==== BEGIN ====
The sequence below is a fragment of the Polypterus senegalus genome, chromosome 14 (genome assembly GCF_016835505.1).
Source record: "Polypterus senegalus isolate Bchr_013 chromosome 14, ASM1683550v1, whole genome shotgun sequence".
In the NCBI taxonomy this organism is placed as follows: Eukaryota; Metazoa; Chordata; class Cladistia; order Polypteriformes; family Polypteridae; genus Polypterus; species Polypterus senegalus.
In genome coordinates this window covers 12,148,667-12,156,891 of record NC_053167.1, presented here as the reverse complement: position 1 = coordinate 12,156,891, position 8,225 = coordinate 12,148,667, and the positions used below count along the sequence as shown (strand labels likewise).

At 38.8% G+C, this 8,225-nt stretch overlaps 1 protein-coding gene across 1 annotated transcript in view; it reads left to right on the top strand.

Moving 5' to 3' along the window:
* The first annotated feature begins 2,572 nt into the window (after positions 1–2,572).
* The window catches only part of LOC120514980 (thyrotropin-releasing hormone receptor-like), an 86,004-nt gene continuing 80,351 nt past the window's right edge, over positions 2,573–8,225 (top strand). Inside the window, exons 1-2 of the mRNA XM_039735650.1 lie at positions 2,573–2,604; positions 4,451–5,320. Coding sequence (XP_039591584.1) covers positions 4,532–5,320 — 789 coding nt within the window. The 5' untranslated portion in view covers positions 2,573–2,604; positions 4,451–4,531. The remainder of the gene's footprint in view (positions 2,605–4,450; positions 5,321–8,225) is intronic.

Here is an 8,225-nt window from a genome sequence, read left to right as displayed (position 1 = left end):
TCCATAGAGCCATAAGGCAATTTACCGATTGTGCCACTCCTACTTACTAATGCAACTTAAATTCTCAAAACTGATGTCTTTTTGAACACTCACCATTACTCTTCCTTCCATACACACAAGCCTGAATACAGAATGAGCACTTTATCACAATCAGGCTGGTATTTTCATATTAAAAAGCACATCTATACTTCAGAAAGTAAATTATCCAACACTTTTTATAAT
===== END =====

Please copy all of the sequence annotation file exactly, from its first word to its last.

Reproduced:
The sequence below is a fragment of the Polypterus senegalus genome, chromosome 14 (genome assembly GCF_016835505.1).
Source record: "Polypterus senegalus isolate Bchr_013 chromosome 14, ASM1683550v1, whole genome shotgun sequence".
In the NCBI taxonomy this organism is placed as follows: Eukaryota; Metazoa; Chordata; class Cladistia; order Polypteriformes; family Polypteridae; genus Polypterus; species Polypterus senegalus.
In genome coordinates this window covers 12,148,667-12,156,891 of record NC_053167.1, presented here as the reverse complement: position 1 = coordinate 12,156,891, position 8,225 = coordinate 12,148,667, and the positions used below count along the sequence as shown (strand labels likewise).

At 38.8% G+C, this 8,225-nt stretch overlaps 1 protein-coding gene across 1 annotated transcript in view; it reads left to right on the top strand.

Moving 5' to 3' along the window:
* The first annotated feature begins 2,572 nt into the window (after positions 1–2,572).
* The window catches only part of LOC120514980 (thyrotropin-releasing hormone receptor-like), an 86,004-nt gene continuing 80,351 nt past the window's right edge, over positions 2,573–8,225 (top strand). Inside the window, exons 1-2 of the mRNA XM_039735650.1 lie at positions 2,573–2,604; positions 4,451–5,320. Coding sequence (XP_039591584.1) covers positions 4,532–5,320 — 789 coding nt within the window. The 5' untranslated portion in view covers positions 2,573–2,604; positions 4,451–4,531. The remainder of the gene's footprint in view (positions 2,605–4,450; positions 5,321–8,225) is intronic.

Here is an 8,225-nt window from a genome sequence, read left to right as displayed (position 1 = left end):
TCCATAGAGCCATAAGGCAATTTACCGATTGTGCCACTCCTACTTACTAATGCAACTTAAATTCTCAAAACTGATGTCTTTTTGAACACTCACCATTACTCTTCCTTCCATACACACAAGCCTGAATACAGAATGAGCACTTTATCACAATCAGGCTGGTATTTTCATATTAAAAAGCACATCTATACTTCAGAAAGTAAATTATCCAACACTTTTTATAAT